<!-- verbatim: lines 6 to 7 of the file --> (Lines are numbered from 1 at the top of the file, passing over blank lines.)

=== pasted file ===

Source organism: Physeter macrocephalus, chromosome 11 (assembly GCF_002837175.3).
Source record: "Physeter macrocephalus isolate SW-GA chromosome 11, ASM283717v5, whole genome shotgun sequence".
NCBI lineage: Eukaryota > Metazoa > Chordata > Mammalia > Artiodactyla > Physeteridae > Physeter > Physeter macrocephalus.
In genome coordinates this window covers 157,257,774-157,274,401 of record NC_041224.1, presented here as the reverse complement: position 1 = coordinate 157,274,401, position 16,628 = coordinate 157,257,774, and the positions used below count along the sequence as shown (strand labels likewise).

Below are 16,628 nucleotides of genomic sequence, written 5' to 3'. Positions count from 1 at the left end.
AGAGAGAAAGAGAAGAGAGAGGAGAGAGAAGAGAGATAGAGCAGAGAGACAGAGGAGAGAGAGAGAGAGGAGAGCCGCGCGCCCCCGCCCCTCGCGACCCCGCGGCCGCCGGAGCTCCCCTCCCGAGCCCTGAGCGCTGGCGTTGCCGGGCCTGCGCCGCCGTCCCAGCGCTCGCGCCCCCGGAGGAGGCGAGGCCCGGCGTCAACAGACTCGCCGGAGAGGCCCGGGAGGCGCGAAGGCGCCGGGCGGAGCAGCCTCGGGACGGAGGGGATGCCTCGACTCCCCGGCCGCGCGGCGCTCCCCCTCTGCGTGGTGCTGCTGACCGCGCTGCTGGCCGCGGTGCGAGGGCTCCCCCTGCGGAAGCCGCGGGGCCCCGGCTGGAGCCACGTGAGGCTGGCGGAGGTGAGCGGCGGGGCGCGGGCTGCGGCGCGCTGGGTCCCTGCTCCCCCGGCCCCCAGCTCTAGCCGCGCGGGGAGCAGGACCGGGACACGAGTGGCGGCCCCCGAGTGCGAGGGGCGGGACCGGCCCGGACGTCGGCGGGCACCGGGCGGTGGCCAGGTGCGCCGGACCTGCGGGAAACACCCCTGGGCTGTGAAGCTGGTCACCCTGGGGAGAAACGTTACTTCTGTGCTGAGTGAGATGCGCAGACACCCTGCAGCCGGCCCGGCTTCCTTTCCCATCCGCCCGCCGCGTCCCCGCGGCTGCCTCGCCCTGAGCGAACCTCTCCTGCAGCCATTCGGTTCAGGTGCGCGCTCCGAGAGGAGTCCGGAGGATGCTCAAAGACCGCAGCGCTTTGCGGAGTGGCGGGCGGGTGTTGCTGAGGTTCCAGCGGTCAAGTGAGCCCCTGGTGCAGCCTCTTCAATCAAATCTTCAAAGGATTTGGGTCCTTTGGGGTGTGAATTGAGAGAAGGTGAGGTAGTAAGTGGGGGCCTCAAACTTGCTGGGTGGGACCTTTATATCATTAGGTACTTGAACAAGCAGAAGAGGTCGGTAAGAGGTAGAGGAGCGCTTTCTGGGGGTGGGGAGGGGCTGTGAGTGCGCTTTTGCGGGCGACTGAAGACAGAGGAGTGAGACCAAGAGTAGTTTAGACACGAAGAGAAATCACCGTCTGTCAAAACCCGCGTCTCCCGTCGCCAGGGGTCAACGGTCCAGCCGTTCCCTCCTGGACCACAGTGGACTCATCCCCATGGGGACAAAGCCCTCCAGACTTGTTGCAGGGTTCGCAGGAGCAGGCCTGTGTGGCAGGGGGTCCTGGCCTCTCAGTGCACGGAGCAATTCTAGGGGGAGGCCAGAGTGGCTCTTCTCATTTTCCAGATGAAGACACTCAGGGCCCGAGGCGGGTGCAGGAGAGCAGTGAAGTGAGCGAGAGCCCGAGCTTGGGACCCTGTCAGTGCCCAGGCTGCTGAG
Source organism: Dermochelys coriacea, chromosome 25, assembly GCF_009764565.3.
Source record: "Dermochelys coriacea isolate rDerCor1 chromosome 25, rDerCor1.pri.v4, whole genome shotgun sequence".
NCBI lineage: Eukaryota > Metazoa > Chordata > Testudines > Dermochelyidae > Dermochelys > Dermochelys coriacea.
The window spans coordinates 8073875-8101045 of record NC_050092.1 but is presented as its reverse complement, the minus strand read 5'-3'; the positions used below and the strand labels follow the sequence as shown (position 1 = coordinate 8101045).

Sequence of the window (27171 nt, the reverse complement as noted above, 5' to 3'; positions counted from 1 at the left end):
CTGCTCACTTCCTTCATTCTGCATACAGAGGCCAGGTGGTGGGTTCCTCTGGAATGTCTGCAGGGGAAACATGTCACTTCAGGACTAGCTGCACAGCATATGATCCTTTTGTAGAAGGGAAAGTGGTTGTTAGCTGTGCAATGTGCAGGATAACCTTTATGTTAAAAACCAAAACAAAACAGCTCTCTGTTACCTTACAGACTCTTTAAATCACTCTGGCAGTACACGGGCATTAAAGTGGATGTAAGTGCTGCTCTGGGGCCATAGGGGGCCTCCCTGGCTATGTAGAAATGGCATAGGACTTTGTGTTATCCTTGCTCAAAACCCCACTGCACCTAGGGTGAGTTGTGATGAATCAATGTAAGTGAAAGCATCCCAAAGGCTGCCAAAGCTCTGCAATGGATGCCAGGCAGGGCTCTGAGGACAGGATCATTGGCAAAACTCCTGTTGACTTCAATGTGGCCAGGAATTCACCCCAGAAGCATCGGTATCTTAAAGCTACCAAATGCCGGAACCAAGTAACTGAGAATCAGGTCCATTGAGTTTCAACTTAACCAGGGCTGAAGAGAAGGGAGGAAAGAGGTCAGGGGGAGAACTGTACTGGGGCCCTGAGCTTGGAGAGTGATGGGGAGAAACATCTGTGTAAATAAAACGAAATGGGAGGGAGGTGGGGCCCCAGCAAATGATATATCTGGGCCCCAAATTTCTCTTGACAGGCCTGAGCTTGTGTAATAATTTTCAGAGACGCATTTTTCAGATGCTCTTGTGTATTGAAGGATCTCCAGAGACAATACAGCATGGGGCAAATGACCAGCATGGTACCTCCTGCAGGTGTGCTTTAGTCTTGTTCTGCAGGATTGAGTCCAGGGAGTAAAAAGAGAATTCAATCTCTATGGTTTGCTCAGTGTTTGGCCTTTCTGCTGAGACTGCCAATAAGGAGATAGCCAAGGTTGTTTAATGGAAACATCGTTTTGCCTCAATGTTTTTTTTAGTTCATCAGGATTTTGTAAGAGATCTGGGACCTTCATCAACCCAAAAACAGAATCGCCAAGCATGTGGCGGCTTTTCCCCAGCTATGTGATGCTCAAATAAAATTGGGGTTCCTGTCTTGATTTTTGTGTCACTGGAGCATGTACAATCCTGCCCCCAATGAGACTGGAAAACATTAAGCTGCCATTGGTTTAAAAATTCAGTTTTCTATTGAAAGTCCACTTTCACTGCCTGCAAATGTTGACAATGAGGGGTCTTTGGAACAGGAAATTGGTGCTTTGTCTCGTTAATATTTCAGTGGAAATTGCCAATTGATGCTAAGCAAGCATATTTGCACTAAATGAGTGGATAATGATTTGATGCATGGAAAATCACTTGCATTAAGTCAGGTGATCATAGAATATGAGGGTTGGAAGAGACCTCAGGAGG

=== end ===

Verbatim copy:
AGAGAGAAAGAGAAGAGAGAGGAGAGAGAAGAGAGATAGAGCAGAGAGACAGAGGAGAGAGAGAGAGAGGAGAGCCGCGCGCCCCCGCCCCTCGCGACCCCGCGGCCGCCGGAGCTCCCCTCCCGAGCCCTGAGCGCTGGCGTTGCCGGGCCTGCGCCGCCGTCCCAGCGCTCGCGCCCCCGGAGGAGGCGAGGCCCGGCGTCAACAGACTCGCCGGAGAGGCCCGGGAGGCGCGAAGGCGCCGGGCGGAGCAGCCTCGGGACGGAGGGGATGCCTCGACTCCCCGGCCGCGCGGCGCTCCCCCTCTGCGTGGTGCTGCTGACCGCGCTGCTGGCCGCGGTGCGAGGGCTCCCCCTGCGGAAGCCGCGGGGCCCCGGCTGGAGCCACGTGAGGCTGGCGGAGGTGAGCGGCGGGGCGCGGGCTGCGGCGCGCTGGGTCCCTGCTCCCCCGGCCCCCAGCTCTAGCCGCGCGGGGAGCAGGACCGGGACACGAGTGGCGGCCCCCGAGTGCGAGGGGCGGGACCGGCCCGGACGTCGGCGGGCACCGGGCGGTGGCCAGGTGCGCCGGACCTGCGGGAAACACCCCTGGGCTGTGAAGCTGGTCACCCTGGGGAGAAACGTTACTTCTGTGCTGAGTGAGATGCGCAGACACCCTGCAGCCGGCCCGGCTTCCTTTCCCATCCGCCCGCCGCGTCCCCGCGGCTGCCTCGCCCTGAGCGAACCTCTCCTGCAGCCATTCGGTTCAGGTGCGCGCTCCGAGAGGAGTCCGGAGGATGCTCAAAGACCGCAGCGCTTTGCGGAGTGGCGGGCGGGTGTTGCTGAGGTTCCAGCGGTCAAGTGAGCCCCTGGTGCAGCCTCTTCAATCAAATCTTCAAAGGATTTGGGTCCTTTGGGGTGTGAATTGAGAGAAGGTGAGGTAGTAAGTGGGGGCCTCAAACTTGCTGGGTGGGACCTTTATATCATTAGGTACTTGAACAAGCAGAAGAGGTCGGTAAGAGGTAGAGGAGCGCTTTCTGGGGGTGGGGAGGGGCTGTGAGTGCGCTTTTGCGGGCGACTGAAGACAGAGGAGTGAGACCAAGAGTAGTTTAGACACGAAGAGAAATCACCGTCTGTCAAAACCCGCGTCTCCCGTCGCCAGGGGTCAACGGTCCAGCCGTTCCCTCCTGGACCACAGTGGACTCATCCCCATGGGGACAAAGCCCTCCAGACTTGTTGCAGGGTTCGCAGGAGCAGGCCTGTGTGGCAGGGGGTCCTGGCCTCTCAGTGCACGGAGCAATTCTAGGGGGAGGCCAGAGTGGCTCTTCTCATTTTCCAGATGAAGACACTCAGGGCCCGAGGCGGGTGCAGGAGAGCAGTGAAGTGAGCGAGAGCCCGAGCTTGGGACCCTGTCAGTGCCCAGGCTGCTGAG
Source organism: Dermochelys coriacea, chromosome 25, assembly GCF_009764565.3.